Before joining the Lansdowne collection, as was common practice at the time, the head passed through the Rome workshop of the renowned sculptor and restorer Bartolomeo Cavaceppi (1716-1799). Cavaceppi erroneously married the head to a torso of the diadoumenos, a youth tying a fillet around his head. Additionally, arms, lower legs and a base were added, thus the head in its newly acquired form was given the name of ‘Cestiario’ or Boxer, and illustrated as such by Charles Othon de Clarac in 1851 (cf. illustrations). This restoration reflected the popularity of combat sport in 18th-century England. Cavaceppi's reinterpretation of the sculpture demonstrates how commercial interests and collecting tastes took precedent over academic considerations. It was only after the 1966 Sotheby’s sale that the head was subsequently removed from the incompatible torso, to once become as found by Gavin Hamilton and as we see today.
This head, with its mismatched torso and base, was included in a shipment of antiquities sent to Petty-FitzMaurice and mentioned in correspondence by Hamilton. On 6 May 1775, he writes about the shipment, stating; ‘I have sent your Lordship inclosed (sic) a note of the statues I have shipped off for your garden, which I may venture to say are the best that ever were put in any garden in England.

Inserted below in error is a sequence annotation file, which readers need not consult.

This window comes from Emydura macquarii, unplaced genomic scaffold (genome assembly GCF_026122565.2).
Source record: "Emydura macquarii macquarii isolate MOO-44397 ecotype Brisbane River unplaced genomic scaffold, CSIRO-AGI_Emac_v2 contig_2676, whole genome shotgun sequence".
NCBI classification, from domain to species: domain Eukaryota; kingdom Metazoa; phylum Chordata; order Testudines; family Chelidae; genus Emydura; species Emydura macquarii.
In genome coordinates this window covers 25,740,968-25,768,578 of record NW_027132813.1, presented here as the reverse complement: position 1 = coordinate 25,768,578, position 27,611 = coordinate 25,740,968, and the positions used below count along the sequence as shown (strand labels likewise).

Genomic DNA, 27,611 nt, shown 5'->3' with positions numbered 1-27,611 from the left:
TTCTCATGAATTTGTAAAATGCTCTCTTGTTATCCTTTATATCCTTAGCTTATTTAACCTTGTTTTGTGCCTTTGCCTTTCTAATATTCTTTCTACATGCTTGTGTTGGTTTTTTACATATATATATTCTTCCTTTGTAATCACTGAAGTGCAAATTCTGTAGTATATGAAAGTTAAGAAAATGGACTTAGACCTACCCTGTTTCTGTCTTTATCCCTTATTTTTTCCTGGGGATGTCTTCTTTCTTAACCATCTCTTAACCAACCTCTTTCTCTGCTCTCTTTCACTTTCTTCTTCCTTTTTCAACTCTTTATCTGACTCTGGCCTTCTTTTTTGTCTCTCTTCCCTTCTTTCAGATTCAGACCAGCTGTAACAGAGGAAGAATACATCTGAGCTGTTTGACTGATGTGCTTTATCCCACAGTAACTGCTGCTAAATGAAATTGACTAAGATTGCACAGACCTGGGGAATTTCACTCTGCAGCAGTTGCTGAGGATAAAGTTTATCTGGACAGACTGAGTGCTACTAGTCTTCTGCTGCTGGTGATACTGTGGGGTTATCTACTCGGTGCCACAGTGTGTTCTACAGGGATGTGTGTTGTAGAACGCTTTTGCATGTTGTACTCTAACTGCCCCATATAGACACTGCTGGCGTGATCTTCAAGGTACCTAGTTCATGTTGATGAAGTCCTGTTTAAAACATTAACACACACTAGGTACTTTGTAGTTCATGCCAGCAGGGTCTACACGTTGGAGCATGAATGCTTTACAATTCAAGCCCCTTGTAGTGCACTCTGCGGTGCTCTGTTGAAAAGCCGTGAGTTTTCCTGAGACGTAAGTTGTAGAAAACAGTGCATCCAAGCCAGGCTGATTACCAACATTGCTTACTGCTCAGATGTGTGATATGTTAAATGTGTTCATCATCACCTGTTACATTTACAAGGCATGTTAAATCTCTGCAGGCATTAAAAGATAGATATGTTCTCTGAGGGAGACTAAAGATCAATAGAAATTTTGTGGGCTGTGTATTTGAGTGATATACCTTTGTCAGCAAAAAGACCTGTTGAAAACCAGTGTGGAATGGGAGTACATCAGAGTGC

The Marquess of Lansdowne was evidently delighted with this new addition to his burgeoning collection and the Cestiario was positioned, not in the garden as first suggested by Hamilton, but in the entrance hall, standing in the right-hand of a pair of apses which flanked the doorway that lead to the main staircase. The piece remained an integral and prized part of the Lansdowne Collection, welcoming distinguished visitors to the house, for over 150 years.
After the sale of the statue at Christie’s in 1930, where much of the London collection was dispersed following the economic upheaval of the previous decade, the athlete found its way into the Lorbet-Altounian Gallery, Mâcon, before arriving back in London where it was listed in a warehouse inventory of 1953. In 1966 the statue was once again at public auction, with Sotheby’s selling it to Rudolph Forrer, numismatic expert at Spink and Sons, presumably bidding on behalf of a private client.
The head has featured in numerous publications over the years including the revered record by Michaelis, Ancient Marbles in Great Britain (1882), and most recently in Angelicoussis’, Reconstructing the Lansdowne Collection of Classical Marbles (2017), although unfortunately the author was unable to examine the head in the flesh.